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7 Tips to Survive Work Travel

I went on my “first” full-time work trip a few months ago, and let me tell you, I was feeling fresh! It was so cool to have my own company card, be staying at a cool hotel, and doing work that I love. Although I am in a primarily marketing role, I do quite a bit of event planning as well. Which is great, because I’m pretty good at it (if I must say so myself). So, I’ve attended workshops, conferences, conventions and the like. Traveling for business is a slightly different beast. From what I gained on this trip, and past experiences, here’s my checklist on how to do it right!

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How Many Bags, You Say?

Do pack a compact bag/light bag. Work travel will find you all over hotels, airports, and large convention centers. Coming and going at inopportune times can make it hard to find a place for your bag. Try to keep it easy to roll or carry and light.

Ways to achieve this is being strategic with clothing and shoes. Mix and match multiple pieces for business meetings and keep the shoes to a minimum. All non-clothes and toiletries could be put in an “easy-to-carry” carry-on.

Social + Network = Balance

If you’re like me, you get to work in person with co-workers whom you normally don’t at the office. I loved having down time to get to know people and chill out. Take advantage of this time to socialize with people from other departments. You may need a favor from them and they’ll be your new “buddy”, ready to lend a hand.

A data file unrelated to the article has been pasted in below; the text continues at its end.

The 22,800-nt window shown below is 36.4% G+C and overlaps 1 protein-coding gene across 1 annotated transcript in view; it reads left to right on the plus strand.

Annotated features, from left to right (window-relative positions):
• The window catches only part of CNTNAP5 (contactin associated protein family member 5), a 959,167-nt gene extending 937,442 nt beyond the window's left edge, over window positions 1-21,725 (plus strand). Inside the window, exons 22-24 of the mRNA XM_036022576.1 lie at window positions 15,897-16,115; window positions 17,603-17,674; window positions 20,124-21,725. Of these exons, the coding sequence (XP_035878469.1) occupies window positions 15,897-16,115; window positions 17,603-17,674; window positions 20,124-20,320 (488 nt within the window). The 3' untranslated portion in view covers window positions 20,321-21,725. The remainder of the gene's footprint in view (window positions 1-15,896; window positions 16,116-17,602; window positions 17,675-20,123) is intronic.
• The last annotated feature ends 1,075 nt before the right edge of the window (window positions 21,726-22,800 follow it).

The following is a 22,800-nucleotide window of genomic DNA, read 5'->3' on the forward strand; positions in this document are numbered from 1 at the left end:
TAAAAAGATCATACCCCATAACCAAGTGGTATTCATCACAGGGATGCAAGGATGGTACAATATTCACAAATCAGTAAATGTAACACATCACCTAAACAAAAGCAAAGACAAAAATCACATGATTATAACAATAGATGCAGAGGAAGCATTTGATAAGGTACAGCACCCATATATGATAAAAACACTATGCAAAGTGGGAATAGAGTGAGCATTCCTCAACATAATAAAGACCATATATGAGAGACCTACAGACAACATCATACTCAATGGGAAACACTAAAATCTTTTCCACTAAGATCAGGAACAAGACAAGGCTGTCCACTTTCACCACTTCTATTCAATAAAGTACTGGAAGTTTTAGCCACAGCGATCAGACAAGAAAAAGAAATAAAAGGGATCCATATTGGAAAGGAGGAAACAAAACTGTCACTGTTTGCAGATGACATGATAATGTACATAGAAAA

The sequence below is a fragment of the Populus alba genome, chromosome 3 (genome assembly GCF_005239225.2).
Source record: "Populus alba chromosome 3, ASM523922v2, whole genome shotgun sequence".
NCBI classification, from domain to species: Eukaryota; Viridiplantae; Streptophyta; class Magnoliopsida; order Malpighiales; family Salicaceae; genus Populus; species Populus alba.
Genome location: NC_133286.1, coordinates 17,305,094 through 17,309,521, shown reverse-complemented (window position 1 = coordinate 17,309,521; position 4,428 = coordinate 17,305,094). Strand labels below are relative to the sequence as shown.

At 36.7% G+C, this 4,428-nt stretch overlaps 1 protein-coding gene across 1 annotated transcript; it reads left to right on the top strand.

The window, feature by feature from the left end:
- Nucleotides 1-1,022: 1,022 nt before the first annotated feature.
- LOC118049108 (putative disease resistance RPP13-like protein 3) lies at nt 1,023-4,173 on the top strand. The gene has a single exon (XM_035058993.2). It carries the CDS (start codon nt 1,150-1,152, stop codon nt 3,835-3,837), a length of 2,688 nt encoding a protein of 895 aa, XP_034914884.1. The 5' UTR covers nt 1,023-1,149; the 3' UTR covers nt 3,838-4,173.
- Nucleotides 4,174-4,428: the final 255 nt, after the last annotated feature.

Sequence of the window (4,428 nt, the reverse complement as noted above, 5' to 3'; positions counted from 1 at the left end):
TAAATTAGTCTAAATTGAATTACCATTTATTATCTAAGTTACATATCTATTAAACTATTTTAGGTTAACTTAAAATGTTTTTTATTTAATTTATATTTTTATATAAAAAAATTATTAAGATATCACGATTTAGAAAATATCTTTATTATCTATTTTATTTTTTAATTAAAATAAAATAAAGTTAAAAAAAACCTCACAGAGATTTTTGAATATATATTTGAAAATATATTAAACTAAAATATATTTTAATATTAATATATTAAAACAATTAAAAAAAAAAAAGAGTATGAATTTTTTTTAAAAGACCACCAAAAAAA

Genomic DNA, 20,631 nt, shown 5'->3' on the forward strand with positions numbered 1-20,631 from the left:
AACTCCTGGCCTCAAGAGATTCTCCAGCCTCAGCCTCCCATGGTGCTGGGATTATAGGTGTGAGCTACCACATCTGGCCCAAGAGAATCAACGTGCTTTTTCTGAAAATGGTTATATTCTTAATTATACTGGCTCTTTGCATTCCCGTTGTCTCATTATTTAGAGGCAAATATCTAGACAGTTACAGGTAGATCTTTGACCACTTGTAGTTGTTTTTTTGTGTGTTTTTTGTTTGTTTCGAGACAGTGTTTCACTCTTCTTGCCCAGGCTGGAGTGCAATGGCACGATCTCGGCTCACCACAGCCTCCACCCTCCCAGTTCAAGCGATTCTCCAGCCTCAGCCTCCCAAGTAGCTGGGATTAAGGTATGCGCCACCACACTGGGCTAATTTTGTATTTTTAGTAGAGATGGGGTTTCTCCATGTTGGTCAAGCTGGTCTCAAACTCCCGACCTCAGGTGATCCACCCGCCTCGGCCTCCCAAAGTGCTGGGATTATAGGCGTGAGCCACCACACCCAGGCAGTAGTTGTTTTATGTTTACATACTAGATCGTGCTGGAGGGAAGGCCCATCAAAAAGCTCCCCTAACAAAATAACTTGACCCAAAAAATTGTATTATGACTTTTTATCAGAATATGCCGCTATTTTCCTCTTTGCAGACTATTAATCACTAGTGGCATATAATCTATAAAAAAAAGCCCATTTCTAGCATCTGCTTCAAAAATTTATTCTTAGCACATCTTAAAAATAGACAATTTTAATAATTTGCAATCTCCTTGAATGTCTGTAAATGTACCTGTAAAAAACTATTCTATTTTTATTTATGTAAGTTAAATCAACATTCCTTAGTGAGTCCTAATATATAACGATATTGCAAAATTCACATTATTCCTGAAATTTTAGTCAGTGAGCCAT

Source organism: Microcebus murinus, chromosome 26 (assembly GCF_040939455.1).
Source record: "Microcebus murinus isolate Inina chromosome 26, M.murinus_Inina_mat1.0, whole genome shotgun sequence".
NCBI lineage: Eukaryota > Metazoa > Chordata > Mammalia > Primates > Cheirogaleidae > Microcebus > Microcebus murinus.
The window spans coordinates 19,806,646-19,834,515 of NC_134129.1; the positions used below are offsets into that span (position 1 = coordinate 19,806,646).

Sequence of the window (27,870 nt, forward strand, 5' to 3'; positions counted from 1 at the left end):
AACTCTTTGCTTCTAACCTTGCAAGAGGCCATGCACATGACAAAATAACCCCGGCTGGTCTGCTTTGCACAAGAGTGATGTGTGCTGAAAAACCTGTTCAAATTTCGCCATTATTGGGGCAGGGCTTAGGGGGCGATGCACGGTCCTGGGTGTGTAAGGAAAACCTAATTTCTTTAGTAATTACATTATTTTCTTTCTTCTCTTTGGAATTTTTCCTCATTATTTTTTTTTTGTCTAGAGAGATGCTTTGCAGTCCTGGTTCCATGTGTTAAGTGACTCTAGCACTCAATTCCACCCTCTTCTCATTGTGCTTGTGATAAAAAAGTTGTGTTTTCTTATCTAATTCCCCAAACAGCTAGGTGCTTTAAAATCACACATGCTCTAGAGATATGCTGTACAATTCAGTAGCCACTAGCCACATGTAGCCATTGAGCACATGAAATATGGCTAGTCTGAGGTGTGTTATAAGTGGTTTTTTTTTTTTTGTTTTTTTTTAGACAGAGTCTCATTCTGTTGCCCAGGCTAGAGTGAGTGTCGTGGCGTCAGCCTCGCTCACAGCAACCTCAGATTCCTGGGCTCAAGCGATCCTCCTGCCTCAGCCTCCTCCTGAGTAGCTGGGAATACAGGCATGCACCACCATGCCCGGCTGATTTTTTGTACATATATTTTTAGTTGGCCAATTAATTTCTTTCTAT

Likewise, take this time to pick the brains of some managers and executives who are easy to talk with. You don’t want to be too pushy or go overboard, but traveling is one of the best environments to casually talk about office culture, history, and advantages.

Not only did you come to work, but you also came to socialize and grow!

Office Etiquette Still In Play

Keep in mind that you take the office with you, even on the road! I call it “casual appropriateness” because you still have to employ office etiquette to some degree while traveling. If you have an open schedule that allows for casual dress or relaxed attitudes, keep it professional! It’s easy to slip into a casual mode when your environment changes. However, people will remember off-putting actions when you DO get back to the office. Always keep your attire appropriate, language clean, and alcohol intake moderate (even if you do get to charge the company card).

Always keep your attire appropriate, language clean, and alcohol intake moderate (even if you do get to charge the company card). Click To Tweet

Would you like my LinkedIn Profile?

Would you believe me that business cards are still a “thing”? I didn’t believe it either but when you think about it, they’re pretty handy. Sometimes you don’t have the luxury to pull up an app, search a name, send the request, and then have them accept it. A quick card swipe will suffice and after the trip, look up the information at your leisure. Business cards shouldn’t be hard to grab or keep track of either. Keep a small stack in your wallet or card holder, and exchange them for other people’s cards. Simple as that!